68. Andersen, S.L.; Andersen, S.; Liew, Z.; Vestergaard, P.; Olsen, J. Maternal Thyroid Function in Early Pregnancy and Neuropsychological Performance of the Child at 5 Years of Age. J. Clin. Endocrinol. Metab. 2017, 103, 660–670. [Google Scholar] [CrossRef]
  69. Mahjoubi-Samet, A.; Hamadi, F.; Soussia, L.; Fadhel, G.; Zeghal, N. Dimethoate effects on thyroid function in suckling rats. Ann. Endocrinol. 2005, 66, 96–104. [Google Scholar] [CrossRef]
  70. Rawlings, N.C.; Cook, S.J.; Waldbillig, D. Effects of the pesticides carbofuran, chlorpyrifos, dimethoate, lindane, triallate, trifluralin, 2,4-D, and pentachlorophenol on the metabolic endocrine and reproductive endocrine system in ewes. J. Toxicol. Environ. Health Part A 1998, 54, 21–36. [Google Scholar] [CrossRef]
  71. Thibaut, R.; Porte, C. Effects of endocrine disrupters on sex steroid synthesis and metabolism pathways in fish. J. Steroid Biochem. Mol. Biol. 2004, 92, 485–494. [Google Scholar] [CrossRef] [PubMed]
  72. Andersen, H.R.; Vinggaard, A.M.; Rasmussen, T.H.; Gjermandsen, I.M.; Bonefeld-Jørgensen, E.C. Effects of currently used pesticides in assays for estrogenicity, androgenicity, and aromatase activity in vitro. Toxicol. Appl. Pharmacol. 2002, 179, 1–12. [Google Scholar] [CrossRef] [PubMed]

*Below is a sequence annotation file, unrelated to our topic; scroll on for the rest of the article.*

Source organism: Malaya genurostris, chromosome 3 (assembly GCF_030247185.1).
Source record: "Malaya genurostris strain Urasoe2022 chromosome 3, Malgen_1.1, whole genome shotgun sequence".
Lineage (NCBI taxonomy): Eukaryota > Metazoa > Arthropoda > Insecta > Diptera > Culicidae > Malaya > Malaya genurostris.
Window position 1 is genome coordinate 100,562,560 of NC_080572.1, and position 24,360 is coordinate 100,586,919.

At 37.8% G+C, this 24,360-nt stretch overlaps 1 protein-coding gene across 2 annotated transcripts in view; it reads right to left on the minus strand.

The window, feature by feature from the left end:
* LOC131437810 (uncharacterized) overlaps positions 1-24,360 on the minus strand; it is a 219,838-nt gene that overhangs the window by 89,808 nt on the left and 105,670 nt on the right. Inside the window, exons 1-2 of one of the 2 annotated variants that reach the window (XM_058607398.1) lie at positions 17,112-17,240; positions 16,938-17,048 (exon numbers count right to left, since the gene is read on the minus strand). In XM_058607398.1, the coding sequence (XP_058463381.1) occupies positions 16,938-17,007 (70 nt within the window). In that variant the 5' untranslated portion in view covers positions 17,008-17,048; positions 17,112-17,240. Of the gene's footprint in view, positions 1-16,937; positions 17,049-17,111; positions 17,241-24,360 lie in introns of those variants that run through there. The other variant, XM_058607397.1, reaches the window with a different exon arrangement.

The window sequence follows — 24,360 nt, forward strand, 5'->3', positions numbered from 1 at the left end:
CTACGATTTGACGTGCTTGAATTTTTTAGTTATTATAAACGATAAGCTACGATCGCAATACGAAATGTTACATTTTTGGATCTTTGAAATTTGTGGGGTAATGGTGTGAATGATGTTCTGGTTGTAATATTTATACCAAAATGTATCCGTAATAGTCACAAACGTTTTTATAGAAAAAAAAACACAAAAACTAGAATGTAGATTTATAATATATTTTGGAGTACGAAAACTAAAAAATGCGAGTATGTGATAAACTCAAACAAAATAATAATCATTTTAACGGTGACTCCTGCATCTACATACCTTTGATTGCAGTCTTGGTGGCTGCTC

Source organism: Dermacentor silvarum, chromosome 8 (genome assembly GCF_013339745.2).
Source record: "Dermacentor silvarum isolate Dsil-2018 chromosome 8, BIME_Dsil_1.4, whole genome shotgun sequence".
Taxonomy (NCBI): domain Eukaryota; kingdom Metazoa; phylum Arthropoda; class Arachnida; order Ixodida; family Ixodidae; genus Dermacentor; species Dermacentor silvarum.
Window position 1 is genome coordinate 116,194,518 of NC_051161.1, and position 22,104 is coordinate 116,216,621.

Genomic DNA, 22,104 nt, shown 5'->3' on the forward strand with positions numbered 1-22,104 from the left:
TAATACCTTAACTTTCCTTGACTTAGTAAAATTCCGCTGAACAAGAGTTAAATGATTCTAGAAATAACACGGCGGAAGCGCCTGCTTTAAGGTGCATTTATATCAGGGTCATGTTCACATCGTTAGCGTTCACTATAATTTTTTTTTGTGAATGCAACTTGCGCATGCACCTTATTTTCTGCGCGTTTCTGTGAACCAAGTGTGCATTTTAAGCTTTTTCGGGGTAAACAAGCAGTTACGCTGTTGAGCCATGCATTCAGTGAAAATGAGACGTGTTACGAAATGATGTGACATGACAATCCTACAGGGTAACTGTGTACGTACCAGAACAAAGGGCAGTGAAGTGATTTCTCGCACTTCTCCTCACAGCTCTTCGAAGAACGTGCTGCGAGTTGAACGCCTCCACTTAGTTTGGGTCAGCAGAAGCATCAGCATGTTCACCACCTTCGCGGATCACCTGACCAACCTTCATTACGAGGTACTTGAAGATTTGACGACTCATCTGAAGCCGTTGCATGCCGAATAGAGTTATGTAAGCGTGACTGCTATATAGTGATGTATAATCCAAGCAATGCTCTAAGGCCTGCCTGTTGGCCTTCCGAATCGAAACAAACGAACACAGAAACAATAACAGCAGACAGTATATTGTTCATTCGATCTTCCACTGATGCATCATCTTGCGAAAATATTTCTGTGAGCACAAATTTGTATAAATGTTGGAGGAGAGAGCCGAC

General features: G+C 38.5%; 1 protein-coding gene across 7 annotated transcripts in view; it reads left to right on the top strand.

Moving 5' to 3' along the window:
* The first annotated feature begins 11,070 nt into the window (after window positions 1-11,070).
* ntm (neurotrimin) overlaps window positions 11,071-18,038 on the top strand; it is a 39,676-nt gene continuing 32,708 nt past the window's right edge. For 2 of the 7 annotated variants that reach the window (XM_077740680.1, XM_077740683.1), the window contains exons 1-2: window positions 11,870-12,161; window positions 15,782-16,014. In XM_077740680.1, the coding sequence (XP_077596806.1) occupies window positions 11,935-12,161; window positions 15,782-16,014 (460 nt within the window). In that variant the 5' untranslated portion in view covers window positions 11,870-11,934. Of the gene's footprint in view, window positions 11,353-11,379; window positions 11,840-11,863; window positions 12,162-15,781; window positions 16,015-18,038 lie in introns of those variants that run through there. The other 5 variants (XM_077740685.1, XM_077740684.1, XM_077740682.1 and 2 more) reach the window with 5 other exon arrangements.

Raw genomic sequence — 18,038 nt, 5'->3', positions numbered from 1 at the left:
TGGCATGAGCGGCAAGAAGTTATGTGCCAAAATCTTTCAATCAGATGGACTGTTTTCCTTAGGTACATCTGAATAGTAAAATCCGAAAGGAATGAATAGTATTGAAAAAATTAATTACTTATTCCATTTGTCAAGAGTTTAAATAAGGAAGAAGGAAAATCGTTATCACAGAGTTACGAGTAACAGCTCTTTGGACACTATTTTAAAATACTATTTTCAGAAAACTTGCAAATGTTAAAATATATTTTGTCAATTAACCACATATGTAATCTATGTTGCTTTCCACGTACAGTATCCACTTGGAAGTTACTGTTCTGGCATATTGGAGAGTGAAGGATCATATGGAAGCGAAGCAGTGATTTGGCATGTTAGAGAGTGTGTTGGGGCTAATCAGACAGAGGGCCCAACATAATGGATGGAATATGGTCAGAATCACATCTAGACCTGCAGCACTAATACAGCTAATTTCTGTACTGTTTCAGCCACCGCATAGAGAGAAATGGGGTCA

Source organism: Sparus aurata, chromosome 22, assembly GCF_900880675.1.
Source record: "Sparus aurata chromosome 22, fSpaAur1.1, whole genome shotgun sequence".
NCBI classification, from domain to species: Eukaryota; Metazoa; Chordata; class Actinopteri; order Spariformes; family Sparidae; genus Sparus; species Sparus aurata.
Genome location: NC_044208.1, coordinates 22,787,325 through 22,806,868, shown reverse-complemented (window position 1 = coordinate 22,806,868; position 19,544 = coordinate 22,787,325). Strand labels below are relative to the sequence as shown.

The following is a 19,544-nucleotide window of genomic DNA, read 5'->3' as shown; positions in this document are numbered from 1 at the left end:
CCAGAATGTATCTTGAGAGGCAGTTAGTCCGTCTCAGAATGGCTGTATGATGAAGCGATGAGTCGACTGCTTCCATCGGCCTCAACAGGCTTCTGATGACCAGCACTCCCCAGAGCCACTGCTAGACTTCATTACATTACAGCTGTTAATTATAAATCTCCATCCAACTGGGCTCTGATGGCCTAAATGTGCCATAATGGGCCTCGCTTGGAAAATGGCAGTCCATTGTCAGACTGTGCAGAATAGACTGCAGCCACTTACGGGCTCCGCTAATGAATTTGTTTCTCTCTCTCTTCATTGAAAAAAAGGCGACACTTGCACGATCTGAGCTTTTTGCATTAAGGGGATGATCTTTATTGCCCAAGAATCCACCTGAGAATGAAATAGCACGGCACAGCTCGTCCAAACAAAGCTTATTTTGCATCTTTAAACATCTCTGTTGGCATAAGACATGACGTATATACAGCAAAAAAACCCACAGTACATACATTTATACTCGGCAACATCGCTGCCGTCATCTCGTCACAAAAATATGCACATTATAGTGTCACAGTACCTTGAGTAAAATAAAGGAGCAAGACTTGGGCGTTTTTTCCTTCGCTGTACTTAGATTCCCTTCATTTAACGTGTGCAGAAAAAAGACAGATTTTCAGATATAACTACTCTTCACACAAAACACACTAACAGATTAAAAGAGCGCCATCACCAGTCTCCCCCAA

73. Braun, J.M.; Gennings, C.; Hauser, R.; Webster, T.F. What Can Epidemiological Studies Tell Us about the Impact of Chemical Mixtures on Human Health? Environ. Health Perspect. 2016, 124, A6–A9. [Google Scholar] [CrossRef] [PubMed] [Green Version]
  74. Buñay, J.; Larriba, E.; Patiño-Garcia, D.; Cruz-Fernandes, L.; Castañeda-Zegarra, S.; Rodriguez-Fernandez, M.; Del Mazo, J.; Moreno, R.D. Editor’s Highlight: Differential Effects of Exposure to Single Versus a Mixture of Endocrine-Disrupting Chemicals on Steroidogenesis Pathway in Mouse Testes. Toxicol. Sci. 2018, 161, 76–86. [Google Scholar] [CrossRef] [PubMed]
  75. Bjerregaard-Olesen, C.; Bach, C.C.; Long, M.; Wielsøe, M.; Bech, B.H.; Henriksen, T.B.; Olsen, J.; Bonefeld-Jørgensen, E.C. Associations of Fetal Growth Outcomes with Measures of the Combined Xenoestrogenic Activity of Maternal Serum Perfluorinated Alkyl Acids in Danish Pregnant Women. Environ. Health Perspect. 2019, 127. [Google Scholar] [CrossRef]
  76. Bell, M.L.; Belanger, K. Review of research on residential mobility during pregnancy: Consequences for assessment of prenatal environmental exposures. J. Expo. Sci. Environ. Epidemiol. 2012, 22, 429–438. [Google Scholar] [CrossRef] [Green Version]
  77. Ling, C.; Heck, J.E.; Cockburn, M.; Liew, Z.; Marcotte, E.; Ritz, B. Residential mobility in early childhood and the impact on misclassification in pesticide exposures. Environ. Res. 2019, 173, 212–220. [Google Scholar] [CrossRef]
  78. Gunier, R.B.; Ward, M.H.; Airola, M.; Bell, E.M.; Colt, J.; Nishioka, M.; Buffler, P.A.; Reynolds, P.; Rull, R.P.; Hertz, A.; et al. Determinants of Agricultural Pesticide Concentrations in Carpet Dust. Environ. Health Perspect. 2011, 119, 970–976. [Google Scholar] [CrossRef] [Green Version]